Previous findings from the EHRS have shown that those subjects who develop schizophrenia exhibit significantly greater losses of gray matter density than those who remain well,46 these measures having utility in predicting schizophrenia.47 The current findings add to this, demonstrating that in individuals at elevated genetic risk of schizophrenia exposure to a variety of psychoactive substances is associated with dramatic brain structural abnormalities. Further analysis of the dataset, in particular investigating the relationship between these risk factors and longitudinal brain changes, is required. The current findings do however suggest that the developing brains of individuals at elevated genetic risk of schizophrenia are exquisitely vulnerable to the effects of a wide range of drugs of abuse. Given the findings of Job et al,46,47 it is most likely that this volume loss is occurring in gray matter, the very structure shown to be particularly susceptible to the effects of alcohol and cannabis in dual diagnosis studies of schizophrenia.20,42 The consequences of this brain tissue loss in adolescents at high risk of developing schizophrenia appear to be profound, this being reflected in the elevated risk of psychosis in those individuals with a history of either alcohol dependence or substantial exposure of cannabis.

Though the findings detailed above do seem robust, a number of points require further clarification. First, ascertainment of drug use relied on self-report of participants, which may not be reliable. While an objective method to determine history of drug use would have been desirable, unfortunately no appropriate tool exists. Given that we were interested in lifetime history of drug use, drug testing would have added little to the study. Furthermore, self-report of drug use is in fact a reliable tool in the research context.48

For some substances, the level of use that significantly correlated with structure volume in the regression model was not the highest level of exposure. For example, “excessive use” of alcohol rather than “dependence” positively correlated with right ventricular volume, despite mean ventricular volume in the latter group being greater than the former (4.79cm3 and 7.31cm3, respectively). In the case of alcohol exposure, this is explained by the number of subjects in the highest exposure group being relatively few compared with the excessive use category. This is not so for cannabis exposure however, there being more subjects in the “most days” than “frequent” category, yet the latter emerging as having a significant correlation with third ventricular volume. Given this, the latter analysis was repeated combining these 2 exposure groups to create a single dummy variable representing all subjects with a history of substantial exposure to cannabis. The combined exposure category correlated significantly with third ventricular volume, this being the case both with and without the inclusion of other illicit drugs in the regression model. This reinforces the veracity of the association between cannabis exposure and third ventricular volume.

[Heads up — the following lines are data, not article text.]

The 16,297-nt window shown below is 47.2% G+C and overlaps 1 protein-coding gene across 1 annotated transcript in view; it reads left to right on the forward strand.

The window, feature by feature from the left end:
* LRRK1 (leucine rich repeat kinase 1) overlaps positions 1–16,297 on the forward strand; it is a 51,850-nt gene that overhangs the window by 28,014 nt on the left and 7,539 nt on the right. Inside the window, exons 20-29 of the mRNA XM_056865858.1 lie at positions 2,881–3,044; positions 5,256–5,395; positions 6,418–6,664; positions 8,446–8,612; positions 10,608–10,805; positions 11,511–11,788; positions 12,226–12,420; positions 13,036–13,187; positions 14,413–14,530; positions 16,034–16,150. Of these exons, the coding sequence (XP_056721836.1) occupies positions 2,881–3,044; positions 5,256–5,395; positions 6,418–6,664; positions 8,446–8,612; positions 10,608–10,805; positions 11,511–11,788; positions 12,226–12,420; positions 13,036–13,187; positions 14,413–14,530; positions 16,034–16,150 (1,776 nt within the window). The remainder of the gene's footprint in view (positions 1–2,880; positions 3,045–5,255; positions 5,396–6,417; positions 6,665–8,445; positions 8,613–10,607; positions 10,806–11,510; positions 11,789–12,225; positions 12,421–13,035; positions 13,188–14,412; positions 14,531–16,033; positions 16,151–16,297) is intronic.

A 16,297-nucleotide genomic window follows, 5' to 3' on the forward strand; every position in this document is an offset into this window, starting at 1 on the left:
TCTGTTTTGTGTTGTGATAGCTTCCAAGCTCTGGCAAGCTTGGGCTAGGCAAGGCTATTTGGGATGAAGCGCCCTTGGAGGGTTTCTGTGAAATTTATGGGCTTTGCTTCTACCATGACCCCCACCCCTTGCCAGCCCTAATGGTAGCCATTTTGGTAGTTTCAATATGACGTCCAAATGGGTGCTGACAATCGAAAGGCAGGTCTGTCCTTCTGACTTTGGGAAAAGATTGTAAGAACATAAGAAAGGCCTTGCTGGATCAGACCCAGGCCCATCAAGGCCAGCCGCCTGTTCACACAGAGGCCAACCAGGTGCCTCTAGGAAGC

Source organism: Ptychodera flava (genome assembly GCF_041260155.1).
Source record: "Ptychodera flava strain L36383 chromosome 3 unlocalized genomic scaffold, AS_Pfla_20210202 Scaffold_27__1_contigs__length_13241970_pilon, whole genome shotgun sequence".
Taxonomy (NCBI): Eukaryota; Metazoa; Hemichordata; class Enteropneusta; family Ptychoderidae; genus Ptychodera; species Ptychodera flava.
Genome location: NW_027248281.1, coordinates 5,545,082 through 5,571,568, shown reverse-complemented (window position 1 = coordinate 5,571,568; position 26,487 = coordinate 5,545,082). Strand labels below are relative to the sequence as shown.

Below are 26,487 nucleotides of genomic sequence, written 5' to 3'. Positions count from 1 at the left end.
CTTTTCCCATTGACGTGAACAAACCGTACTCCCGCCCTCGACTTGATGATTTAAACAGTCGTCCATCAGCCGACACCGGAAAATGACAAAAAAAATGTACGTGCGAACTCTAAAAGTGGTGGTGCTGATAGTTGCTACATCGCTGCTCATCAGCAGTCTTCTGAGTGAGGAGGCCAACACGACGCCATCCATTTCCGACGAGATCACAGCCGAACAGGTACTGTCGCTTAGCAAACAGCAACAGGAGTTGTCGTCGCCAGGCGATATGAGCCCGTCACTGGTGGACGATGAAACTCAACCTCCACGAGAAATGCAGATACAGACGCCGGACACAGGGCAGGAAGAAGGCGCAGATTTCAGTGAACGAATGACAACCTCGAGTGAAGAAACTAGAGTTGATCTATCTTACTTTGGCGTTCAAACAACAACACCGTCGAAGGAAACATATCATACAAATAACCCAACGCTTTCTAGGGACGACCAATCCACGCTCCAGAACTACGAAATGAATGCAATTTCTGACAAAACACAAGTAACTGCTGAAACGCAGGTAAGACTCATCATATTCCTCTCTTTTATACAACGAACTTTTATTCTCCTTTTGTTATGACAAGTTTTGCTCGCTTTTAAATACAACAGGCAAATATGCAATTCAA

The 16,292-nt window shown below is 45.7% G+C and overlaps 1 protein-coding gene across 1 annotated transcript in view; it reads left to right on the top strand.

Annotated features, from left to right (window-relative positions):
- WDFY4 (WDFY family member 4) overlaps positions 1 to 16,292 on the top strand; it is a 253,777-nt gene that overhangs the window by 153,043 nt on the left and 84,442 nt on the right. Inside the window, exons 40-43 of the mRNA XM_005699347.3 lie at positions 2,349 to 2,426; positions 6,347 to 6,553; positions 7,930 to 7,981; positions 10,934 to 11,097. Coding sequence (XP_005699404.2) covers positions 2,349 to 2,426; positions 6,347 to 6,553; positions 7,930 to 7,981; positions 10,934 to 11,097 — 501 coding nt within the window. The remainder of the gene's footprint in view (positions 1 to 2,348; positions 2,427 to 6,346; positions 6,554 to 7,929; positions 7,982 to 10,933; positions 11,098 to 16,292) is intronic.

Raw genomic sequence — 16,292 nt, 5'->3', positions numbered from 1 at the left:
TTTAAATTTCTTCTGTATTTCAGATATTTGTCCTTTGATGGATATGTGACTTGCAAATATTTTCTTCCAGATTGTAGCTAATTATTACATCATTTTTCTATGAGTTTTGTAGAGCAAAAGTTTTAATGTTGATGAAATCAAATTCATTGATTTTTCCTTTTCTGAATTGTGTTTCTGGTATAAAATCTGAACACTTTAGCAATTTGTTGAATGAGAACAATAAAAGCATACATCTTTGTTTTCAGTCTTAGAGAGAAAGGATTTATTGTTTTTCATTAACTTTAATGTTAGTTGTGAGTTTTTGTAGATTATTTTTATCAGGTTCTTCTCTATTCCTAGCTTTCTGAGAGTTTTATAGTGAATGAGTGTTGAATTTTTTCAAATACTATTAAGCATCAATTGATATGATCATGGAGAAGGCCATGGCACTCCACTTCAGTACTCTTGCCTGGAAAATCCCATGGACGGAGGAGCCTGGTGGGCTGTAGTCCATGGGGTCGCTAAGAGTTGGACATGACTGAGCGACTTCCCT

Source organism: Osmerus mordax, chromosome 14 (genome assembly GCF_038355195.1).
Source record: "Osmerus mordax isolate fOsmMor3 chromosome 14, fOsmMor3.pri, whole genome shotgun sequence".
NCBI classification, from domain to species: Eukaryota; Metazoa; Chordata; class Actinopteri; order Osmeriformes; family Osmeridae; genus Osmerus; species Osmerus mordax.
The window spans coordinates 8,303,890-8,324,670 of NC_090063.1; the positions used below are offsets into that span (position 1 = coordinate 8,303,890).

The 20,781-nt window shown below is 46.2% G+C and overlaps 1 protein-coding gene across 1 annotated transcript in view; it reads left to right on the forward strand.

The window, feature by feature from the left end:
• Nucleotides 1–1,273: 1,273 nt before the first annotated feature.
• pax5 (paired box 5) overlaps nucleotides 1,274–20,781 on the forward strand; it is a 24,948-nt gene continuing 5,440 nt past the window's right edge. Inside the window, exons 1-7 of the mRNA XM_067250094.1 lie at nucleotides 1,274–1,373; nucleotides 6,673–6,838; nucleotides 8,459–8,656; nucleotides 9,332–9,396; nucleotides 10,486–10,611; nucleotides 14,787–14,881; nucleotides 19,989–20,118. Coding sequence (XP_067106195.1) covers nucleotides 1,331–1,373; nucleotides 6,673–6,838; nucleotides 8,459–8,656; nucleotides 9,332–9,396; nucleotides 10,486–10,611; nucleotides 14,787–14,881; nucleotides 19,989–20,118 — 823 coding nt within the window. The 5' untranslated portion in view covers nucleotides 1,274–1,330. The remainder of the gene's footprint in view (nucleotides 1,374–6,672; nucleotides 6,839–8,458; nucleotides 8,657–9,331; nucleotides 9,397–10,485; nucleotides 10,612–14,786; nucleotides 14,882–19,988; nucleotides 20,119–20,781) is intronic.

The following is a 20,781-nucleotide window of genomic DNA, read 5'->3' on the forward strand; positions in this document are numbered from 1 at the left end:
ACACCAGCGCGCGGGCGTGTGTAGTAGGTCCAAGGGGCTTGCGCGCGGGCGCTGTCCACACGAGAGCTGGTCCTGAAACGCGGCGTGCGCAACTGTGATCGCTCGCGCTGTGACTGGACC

The majority of findings from the regression analysis were robust to inclusion of past use of amphetamines, ecstasy, and LSD as additional regression blocks. That heavy use of alcohol was no longer a significant predictor of right lateral ventricular volume and frequent use of cannabis no longer a significant predictor of left ventricular volume are most likely due to the loss of power resulting from the inclusion of additional factors.

Data on control subjects have been included for completeness. Given their small numbers we have not focused on them in detail, but, as discussed above, the absence of structural associations comparable to those observed in high-risk subjects is in keeping with findings from other studies. The finding of decreased third ventricular volume with increasing history of alcohol exposure is notable however and requires further comment. This was unexpected and may not be reproducible in a larger sample of control subjects. It is notable however that nonconsumption of alcohol is very unusual in Scotland,49 and as such teetotal individuals may possess characteristics atypical of the general population. As such, it is conceivable that some unidentified confounding factor and/or factors are driving this unexpected relationship. Such factors may also be of relevance in understanding the comparable trend toward third ventricular volume reduction observed in this group in association with cannabis consumption.